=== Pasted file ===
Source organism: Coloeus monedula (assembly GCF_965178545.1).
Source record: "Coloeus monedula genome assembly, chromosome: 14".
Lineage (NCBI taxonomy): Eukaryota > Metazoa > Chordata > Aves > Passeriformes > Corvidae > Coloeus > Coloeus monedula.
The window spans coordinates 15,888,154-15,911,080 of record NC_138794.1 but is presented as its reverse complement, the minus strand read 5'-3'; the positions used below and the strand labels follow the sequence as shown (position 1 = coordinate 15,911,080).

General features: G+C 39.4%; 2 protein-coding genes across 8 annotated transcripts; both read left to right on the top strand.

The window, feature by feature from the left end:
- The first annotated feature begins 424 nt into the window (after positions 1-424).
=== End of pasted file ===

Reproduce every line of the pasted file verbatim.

Source organism: Coloeus monedula (assembly GCF_965178545.1).
Source record: "Coloeus monedula genome assembly, chromosome: 14".
Lineage (NCBI taxonomy): Eukaryota > Metazoa > Chordata > Aves > Passeriformes > Corvidae > Coloeus > Coloeus monedula.
The window spans coordinates 15,888,154-15,911,080 of record NC_138794.1 but is presented as its reverse complement, the minus strand read 5'-3'; the positions used below and the strand labels follow the sequence as shown (position 1 = coordinate 15,911,080).

General features: G+C 39.4%; 2 protein-coding genes across 8 annotated transcripts; both read left to right on the top strand.

The window, feature by feature from the left end:
- The first annotated feature begins 424 nt into the window (after positions 1-424).